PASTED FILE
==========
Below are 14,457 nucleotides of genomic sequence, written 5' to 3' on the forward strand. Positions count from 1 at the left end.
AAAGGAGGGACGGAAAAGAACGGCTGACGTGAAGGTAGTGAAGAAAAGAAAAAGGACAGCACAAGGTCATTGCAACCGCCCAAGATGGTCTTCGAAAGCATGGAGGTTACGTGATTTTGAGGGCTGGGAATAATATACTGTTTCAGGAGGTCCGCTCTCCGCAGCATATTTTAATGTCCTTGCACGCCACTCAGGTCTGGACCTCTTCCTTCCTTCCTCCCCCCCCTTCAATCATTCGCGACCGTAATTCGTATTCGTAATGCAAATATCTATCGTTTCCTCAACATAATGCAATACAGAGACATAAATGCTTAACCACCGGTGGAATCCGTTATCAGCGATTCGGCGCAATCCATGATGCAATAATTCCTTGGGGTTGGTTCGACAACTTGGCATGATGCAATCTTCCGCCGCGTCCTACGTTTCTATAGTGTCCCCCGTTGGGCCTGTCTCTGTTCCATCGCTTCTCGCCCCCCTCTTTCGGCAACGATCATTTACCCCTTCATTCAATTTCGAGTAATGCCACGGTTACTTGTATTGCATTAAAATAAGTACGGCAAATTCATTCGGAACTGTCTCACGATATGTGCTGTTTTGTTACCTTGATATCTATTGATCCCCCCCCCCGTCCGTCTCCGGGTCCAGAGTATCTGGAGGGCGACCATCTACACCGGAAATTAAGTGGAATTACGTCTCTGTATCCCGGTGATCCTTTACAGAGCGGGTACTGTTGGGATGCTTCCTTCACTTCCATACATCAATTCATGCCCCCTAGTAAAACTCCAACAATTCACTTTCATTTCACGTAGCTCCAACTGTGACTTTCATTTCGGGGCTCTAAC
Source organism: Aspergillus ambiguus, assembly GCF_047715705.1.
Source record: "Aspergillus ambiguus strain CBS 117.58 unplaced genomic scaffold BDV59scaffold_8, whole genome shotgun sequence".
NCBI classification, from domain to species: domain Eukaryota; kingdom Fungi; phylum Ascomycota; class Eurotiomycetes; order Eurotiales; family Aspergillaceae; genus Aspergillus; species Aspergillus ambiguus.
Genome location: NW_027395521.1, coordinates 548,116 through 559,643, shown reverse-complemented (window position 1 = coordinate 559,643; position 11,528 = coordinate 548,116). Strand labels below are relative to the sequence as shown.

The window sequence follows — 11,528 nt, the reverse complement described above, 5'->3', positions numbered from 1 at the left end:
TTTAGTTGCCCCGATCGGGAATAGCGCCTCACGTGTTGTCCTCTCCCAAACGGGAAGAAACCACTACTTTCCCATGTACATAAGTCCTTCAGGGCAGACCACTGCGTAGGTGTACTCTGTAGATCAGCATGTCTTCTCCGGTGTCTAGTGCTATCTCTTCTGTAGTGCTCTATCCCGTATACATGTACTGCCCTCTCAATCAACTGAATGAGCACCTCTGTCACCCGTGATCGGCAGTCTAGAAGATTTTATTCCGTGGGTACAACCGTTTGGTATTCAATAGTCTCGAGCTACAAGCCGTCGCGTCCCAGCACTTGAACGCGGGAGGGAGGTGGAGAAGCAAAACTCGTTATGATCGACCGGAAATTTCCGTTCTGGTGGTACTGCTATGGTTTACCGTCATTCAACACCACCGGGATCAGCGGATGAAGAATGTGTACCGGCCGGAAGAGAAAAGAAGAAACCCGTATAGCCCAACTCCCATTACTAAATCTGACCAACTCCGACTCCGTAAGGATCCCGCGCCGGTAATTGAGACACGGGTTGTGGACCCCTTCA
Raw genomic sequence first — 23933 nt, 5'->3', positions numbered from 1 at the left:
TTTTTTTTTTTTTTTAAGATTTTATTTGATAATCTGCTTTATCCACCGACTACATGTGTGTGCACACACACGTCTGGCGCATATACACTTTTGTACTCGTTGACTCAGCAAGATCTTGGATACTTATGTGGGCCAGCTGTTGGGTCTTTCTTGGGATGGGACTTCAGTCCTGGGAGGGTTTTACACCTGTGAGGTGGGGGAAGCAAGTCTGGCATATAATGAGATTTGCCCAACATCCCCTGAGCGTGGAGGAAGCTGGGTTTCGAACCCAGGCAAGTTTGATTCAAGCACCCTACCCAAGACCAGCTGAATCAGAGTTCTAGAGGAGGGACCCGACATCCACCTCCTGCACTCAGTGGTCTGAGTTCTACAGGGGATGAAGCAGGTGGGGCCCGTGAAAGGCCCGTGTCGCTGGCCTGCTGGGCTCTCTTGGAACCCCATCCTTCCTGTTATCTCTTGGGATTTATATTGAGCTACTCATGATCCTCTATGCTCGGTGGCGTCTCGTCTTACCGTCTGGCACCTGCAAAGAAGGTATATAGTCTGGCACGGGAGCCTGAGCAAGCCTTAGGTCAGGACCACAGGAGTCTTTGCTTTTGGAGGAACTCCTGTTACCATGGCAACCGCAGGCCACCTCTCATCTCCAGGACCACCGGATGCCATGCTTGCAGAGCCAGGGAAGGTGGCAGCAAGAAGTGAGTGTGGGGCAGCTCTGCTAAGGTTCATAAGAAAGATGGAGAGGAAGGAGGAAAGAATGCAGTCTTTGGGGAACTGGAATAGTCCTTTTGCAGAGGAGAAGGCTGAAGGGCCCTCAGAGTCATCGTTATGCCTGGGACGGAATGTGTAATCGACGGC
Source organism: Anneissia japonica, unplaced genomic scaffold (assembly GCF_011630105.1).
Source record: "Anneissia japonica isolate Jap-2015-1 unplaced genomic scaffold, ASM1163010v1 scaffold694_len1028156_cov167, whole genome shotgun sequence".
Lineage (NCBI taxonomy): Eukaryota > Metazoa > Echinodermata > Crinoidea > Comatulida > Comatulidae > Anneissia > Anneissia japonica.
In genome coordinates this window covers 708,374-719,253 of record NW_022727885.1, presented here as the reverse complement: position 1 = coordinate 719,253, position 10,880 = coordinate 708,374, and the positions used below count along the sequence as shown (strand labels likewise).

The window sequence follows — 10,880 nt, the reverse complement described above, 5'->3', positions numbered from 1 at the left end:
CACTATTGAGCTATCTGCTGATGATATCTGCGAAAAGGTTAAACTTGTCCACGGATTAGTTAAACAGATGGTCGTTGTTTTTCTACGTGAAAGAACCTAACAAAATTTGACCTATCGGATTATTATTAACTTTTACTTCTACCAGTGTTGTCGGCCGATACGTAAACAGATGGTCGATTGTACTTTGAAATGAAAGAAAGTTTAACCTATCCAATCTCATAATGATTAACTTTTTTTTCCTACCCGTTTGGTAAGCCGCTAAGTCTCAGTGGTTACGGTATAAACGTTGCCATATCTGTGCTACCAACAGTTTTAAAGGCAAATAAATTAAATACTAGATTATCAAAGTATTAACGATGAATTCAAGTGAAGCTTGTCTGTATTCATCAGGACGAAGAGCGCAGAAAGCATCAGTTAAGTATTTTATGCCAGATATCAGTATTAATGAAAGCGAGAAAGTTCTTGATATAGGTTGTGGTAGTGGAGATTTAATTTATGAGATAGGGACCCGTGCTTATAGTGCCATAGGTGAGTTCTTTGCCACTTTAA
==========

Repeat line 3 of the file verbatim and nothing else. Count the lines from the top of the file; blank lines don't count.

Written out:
Source organism: Aspergillus ambiguus, assembly GCF_047715705.1.